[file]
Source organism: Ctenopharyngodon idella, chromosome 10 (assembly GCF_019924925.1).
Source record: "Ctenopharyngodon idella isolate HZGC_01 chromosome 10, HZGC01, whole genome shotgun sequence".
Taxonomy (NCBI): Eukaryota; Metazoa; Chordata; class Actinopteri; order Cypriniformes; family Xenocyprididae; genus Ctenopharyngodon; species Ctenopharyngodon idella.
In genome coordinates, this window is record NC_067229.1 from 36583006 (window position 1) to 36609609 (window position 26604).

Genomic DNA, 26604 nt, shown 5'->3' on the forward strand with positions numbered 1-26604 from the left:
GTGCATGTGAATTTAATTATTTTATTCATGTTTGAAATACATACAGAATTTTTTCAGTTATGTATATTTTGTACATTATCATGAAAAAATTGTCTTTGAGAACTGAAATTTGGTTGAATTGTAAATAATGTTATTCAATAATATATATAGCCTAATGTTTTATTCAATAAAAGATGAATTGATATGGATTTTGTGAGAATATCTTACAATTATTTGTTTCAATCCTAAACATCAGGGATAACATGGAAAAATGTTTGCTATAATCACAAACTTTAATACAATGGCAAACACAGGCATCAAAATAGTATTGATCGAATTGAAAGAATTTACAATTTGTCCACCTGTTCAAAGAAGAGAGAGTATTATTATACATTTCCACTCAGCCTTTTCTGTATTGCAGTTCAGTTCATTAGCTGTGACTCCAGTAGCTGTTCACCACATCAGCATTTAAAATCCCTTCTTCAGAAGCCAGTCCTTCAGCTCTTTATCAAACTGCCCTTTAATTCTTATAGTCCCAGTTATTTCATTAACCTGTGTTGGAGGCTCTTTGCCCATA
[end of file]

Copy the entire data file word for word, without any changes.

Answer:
Source organism: Ctenopharyngodon idella, chromosome 10 (assembly GCF_019924925.1).
Source record: "Ctenopharyngodon idella isolate HZGC_01 chromosome 10, HZGC01, whole genome shotgun sequence".
Taxonomy (NCBI): Eukaryota; Metazoa; Chordata; class Actinopteri; order Cypriniformes; family Xenocyprididae; genus Ctenopharyngodon; species Ctenopharyngodon idella.
In genome coordinates, this window is record NC_067229.1 from 36583006 (window position 1) to 36609609 (window position 26604).

Genomic DNA, 26604 nt, shown 5'->3' on the forward strand with positions numbered 1-26604 from the left:
GTGCATGTGAATTTAATTATTTTATTCATGTTTGAAATACATACAGAATTTTTTCAGTTATGTATATTTTGTACATTATCATGAAAAAATTGTCTTTGAGAACTGAAATTTGGTTGAATTGTAAATAATGTTATTCAATAATATATATAGCCTAATGTTTTATTCAATAAAAGATGAATTGATATGGATTTTGTGAGAATATCTTACAATTATTTGTTTCAATCCTAAACATCAGGGATAACATGGAAAAATGTTTGCTATAATCACAAACTTTAATACAATGGCAAACACAGGCATCAAAATAGTATTGATCGAATTGAAAGAATTTACAATTTGTCCACCTGTTCAAAGAAGAGAGAGTATTATTATACATTTCCACTCAGCCTTTTCTGTATTGCAGTTCAGTTCATTAGCTGTGACTCCAGTAGCTGTTCACCACATCAGCATTTAAAATCCCTTCTTCAGAAGCCAGTCCTTCAGCTCTTTATCAAACTGCCCTTTAATTCTTATAGTCCCAGTTATTTCATTAACCTGTGTTGGAGGCTCTTTGCCCATA